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The Legacy of Brandon Horrocks Extends Beyond McKinney’s Square Burger

The owner and operator of Square Burger in downtown McKinney was early to the grass-fed beef trend. But his employees and those closest to him remember him for far more.
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Brandon Horrocks, who owned Square Burger in McKinney, died on February 19, 2023. Friends, family, and former employees remember him as a mentor. Courtesy Sarah Martinez

Brandon Horrocks opened Square Burger in McKinney in 2010, which he operated until his death last month. But the longtime restaurateur leaves a legacy that was more focused on building good people than just building good burgers.

He died February 19 after a fall at home. At a time when hardly a week goes by without us learning about yet another teacher, coach, or other trusted adult having failed the young people in their charge, Brandon is remembered by those who knew him as an inspirational example of what an adult friend and mentor can be.  

“He was a gentleman in every regard and a role model for us. Brandon was devoted to Square Burger and to everyone who had the pleasure of working there,” said Gina Atkinson, the first employee at Square Burger. She stayed on for a decade. “He was a delightful, endearing person, and he never embarrassed or shamed. If someone fell short, Brandon would simply invite them to go for a walk and, upon returning, all was right with the world.”

That last point is especially important, considering the fast paced, high-pressure nature of restaurant work. I came to know Horrocks when my grandchildren, Tori and Sarah Martinez, got part time jobs working for him. Tori is now a housing case worker for the Veterans Administration in Austin, but she worked at the restaurant from the ages of 17 to 20.

“It probably says a lot that I, a vegan, spent my 21st birthday at a burger joint,” Tori told me. “Brandon brought in vegan ravioli and served me my first legal drink, vodka and Framboise rimmed with sugar. I was far from the only ex-employee who came in to visit Brandon long after she stopped working there.”

My stepdaughter, Kay Banner Martinez, also worked for Horrocks back when he was managing the fine dining restaurant Goodhues Wood Fired Grill.  

“He was a good manager and a good friend. He knew restaurants and he loved people,” Kay said. “The boss I knew in the 90’s was already the man we mourn today.”

That’s not to say he wasn’t focused on the quality of the food. Originally from Salt Lake City, Horrocks was a graduate of the respected Culinary Institute of America in Hyde Park, New York. He worked at La Valentina, the superb and well-known restaurant in the San Angel neighborhood of Mexico City. He was also a manager at Patrizio’s in Highland Park Village. This training and experience showed in Horrocks’ commitment to serving the highest quality product.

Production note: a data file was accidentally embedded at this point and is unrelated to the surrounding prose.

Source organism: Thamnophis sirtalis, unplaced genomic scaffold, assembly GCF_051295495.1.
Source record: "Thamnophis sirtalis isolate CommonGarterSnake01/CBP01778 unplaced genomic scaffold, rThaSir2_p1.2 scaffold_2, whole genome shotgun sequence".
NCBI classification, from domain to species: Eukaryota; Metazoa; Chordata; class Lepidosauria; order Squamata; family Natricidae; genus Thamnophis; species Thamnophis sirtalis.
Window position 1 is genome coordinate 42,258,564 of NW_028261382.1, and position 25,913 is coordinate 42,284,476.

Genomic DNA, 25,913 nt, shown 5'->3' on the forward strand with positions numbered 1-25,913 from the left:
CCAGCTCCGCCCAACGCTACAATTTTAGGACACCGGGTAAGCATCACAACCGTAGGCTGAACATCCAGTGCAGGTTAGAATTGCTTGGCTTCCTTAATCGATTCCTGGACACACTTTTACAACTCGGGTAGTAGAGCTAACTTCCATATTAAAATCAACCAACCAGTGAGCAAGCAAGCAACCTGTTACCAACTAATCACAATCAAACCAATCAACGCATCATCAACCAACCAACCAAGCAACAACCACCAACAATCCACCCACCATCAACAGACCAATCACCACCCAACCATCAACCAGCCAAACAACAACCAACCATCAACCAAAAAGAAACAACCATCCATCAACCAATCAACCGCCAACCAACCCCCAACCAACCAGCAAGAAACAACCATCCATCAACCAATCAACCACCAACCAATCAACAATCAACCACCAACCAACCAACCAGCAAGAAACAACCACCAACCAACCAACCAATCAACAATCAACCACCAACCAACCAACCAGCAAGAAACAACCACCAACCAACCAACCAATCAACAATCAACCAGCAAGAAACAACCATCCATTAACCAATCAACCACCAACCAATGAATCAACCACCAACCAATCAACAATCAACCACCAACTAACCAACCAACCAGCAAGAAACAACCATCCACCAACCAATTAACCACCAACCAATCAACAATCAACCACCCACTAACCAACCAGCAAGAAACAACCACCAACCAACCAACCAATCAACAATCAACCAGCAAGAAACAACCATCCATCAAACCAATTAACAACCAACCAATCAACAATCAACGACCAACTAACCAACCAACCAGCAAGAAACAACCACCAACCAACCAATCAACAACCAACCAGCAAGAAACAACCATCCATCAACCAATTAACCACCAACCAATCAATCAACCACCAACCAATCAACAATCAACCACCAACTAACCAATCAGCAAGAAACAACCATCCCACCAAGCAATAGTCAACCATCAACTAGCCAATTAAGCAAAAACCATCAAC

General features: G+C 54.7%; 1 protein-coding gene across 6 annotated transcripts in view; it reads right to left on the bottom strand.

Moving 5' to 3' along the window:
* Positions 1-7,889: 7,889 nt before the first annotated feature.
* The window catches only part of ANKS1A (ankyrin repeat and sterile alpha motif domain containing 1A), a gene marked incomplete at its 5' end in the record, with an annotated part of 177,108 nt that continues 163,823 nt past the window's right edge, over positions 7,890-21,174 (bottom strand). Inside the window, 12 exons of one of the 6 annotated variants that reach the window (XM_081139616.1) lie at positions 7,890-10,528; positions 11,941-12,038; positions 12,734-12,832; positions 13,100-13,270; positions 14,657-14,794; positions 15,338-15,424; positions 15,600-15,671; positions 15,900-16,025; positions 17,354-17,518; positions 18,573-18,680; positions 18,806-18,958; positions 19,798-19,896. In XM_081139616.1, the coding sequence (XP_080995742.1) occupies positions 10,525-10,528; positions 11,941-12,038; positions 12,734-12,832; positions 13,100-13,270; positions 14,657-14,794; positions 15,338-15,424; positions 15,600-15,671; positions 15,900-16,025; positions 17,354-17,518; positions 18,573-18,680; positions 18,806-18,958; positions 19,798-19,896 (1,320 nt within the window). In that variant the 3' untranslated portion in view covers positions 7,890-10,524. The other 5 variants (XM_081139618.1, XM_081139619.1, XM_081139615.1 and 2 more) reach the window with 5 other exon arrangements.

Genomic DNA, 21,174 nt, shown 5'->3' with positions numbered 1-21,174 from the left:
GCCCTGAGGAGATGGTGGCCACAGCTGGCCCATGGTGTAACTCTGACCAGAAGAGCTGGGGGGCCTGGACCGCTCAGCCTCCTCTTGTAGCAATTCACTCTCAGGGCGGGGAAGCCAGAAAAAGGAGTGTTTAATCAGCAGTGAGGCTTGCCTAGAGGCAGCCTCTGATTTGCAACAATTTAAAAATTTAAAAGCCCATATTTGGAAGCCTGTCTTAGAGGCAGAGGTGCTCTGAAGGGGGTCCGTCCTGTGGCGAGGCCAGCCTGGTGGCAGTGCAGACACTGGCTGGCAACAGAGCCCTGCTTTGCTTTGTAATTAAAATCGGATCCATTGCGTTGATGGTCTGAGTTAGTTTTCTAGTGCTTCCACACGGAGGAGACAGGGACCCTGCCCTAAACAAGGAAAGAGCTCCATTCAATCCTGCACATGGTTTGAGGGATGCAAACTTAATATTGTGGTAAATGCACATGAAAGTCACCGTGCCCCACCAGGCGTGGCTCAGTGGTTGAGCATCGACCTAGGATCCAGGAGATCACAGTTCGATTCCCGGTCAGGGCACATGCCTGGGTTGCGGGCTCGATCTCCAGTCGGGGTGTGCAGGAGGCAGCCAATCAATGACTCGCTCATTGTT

He insisted on grass-fed beef before it was a trend—especially before it was common in suburbs like McKinney. That could making sourcing difficult. In 2015, he told the newspaper Community Impact that the suppliers “had a set production style” that differed from what he and his partners expected. They wanted more control of what they were serving. Luckily, there was one man who raised his own cattle and sold the beef at a nearby farmer’s market. That man, Matt Hamilton, now runs the beloved Local Yocal butcher shop and restaurant not far from Square Burger.

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Brandon Horrocks with Tori and Sarah Martinez, both of whom worked for him at Square Burger in McKinney. Sarah Martinez

“We wanted our beef fresh—not frozen—every day. We wanted input on the cuts and grinding process and were even prepared to grind the meat ourselves,’’ Horrocks told the paper. “The timing was just perfect because Matt Hamilton was just getting Local Yocal started, and he needed someone to consume all of the grinds from the prime cuts he was selling.”

Quality product, quality people. That seemed to be his mantra. Mark Bond, who lived with Horrocks for 22 years, the last seven as his husband, put it this way: “He enjoyed mentorship, giving kids purpose and pride. He loved being in the moment and being with people of every kind. He was a cancer survivor and that surely influenced his love of life and of people.”

“He was a grownup but a kid at heart,” Sarah said. “I remember playing Ding Dong Ditch with him.”

Brandon and Mark lived right on the McKinney square with their chocolate lab and an ever-changing number of chickens.

Ashley Thomas, who also worked at Goodhues from 1998 to 2008 as assistant manager and later replaced Brandon as manager, said he showed a level of respect to his employees that is sometimes difficult to find in restaurant settings.

“Brandon was fair and kind to everyone. This was unusual for a boss, especially in the hospitality industry. Sometimes there would be arguments—who remembers why—often with door slamming involved. Within five minutes he’d make peace. He was quick to right any wrong, a special person.”

Shawn Scarbrough, who is now a manager at the Schulz Brau Brewing Company in Knoxville, Tennessee, also worked with Brandon at Goodhues. He joined the chorus. “If there was an argument, Brandon was usually the first to apologize. He was not only my mentor, but my best friend, and he taught me so much.”

Funeral services were held in Salt Lake City, and a memorial service in McKinney is pending. A GoFundMe account has been set up in Brandon Horrock’s name.

Author

Spencer Michlin

Spencer Michlin

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